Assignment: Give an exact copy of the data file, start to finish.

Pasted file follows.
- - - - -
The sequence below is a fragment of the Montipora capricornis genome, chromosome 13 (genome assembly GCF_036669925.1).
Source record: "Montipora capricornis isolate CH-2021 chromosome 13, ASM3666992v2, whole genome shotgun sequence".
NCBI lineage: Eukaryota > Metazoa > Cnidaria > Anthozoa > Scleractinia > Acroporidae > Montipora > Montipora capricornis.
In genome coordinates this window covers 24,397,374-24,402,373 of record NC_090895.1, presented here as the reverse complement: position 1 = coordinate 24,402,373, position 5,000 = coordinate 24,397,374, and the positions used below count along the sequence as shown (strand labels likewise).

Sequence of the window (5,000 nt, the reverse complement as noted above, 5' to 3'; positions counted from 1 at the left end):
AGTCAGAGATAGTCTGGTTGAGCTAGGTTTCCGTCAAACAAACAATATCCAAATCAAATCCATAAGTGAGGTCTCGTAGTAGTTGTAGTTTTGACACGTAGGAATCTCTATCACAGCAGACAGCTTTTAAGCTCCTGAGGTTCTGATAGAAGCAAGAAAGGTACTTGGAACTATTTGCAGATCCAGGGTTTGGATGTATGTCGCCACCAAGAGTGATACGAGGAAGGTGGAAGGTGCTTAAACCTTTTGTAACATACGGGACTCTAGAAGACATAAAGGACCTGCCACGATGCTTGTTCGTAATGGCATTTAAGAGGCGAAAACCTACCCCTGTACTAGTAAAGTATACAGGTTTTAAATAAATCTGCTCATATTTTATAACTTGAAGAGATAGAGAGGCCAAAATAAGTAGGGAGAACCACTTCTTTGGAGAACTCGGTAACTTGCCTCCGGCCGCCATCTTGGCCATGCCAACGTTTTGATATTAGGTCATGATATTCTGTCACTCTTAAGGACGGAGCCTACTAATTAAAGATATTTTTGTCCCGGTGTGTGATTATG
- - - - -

The sequence below is a fragment of the Montipora capricornis genome, chromosome 13 (genome assembly GCF_036669925.1).
Source record: "Montipora capricornis isolate CH-2021 chromosome 13, ASM3666992v2, whole genome shotgun sequence".
NCBI lineage: Eukaryota > Metazoa > Cnidaria > Anthozoa > Scleractinia > Acroporidae > Montipora > Montipora capricornis.
In genome coordinates this window covers 24,397,374-24,402,373 of record NC_090895.1, presented here as the reverse complement: position 1 = coordinate 24,402,373, position 5,000 = coordinate 24,397,374, and the positions used below count along the sequence as shown (strand labels likewise).

Sequence of the window (5,000 nt, the reverse complement as noted above, 5' to 3'; positions counted from 1 at the left end):
AGTCAGAGATAGTCTGGTTGAGCTAGGTTTCCGTCAAACAAACAATATCCAAATCAAATCCATAAGTGAGGTCTCGTAGTAGTTGTAGTTTTGACACGTAGGAATCTCTATCACAGCAGACAGCTTTTAAGCTCCTGAGGTTCTGATAGAAGCAAGAAAGGTACTTGGAACTATTTGCAGATCCAGGGTTTGGATGTATGTCGCCACCAAGAGTGATACGAGGAAGGTGGAAGGTGCTTAAACCTTTTGTAACATACGGGACTCTAGAAGACATAAAGGACCTGCCACGATGCTTGTTCGTAATGGCATTTAAGAGGCGAAAACCTACCCCTGTACTAGTAAAGTATACAGGTTTTAAATAAATCTGCTCATATTTTATAACTTGAAGAGATAGAGAGGCCAAAATAAGTAGGGAGAACCACTTCTTTGGAGAACTCGGTAACTTGCCTCCGGCCGCCATCTTGGCCATGCCAACGTTTTGATATTAGGTCATGATATTCTGTCACTCTTAAGGACGGAGCCTACTAATTAAAGATATTTTTGTCCCGGTGTGTGATTATG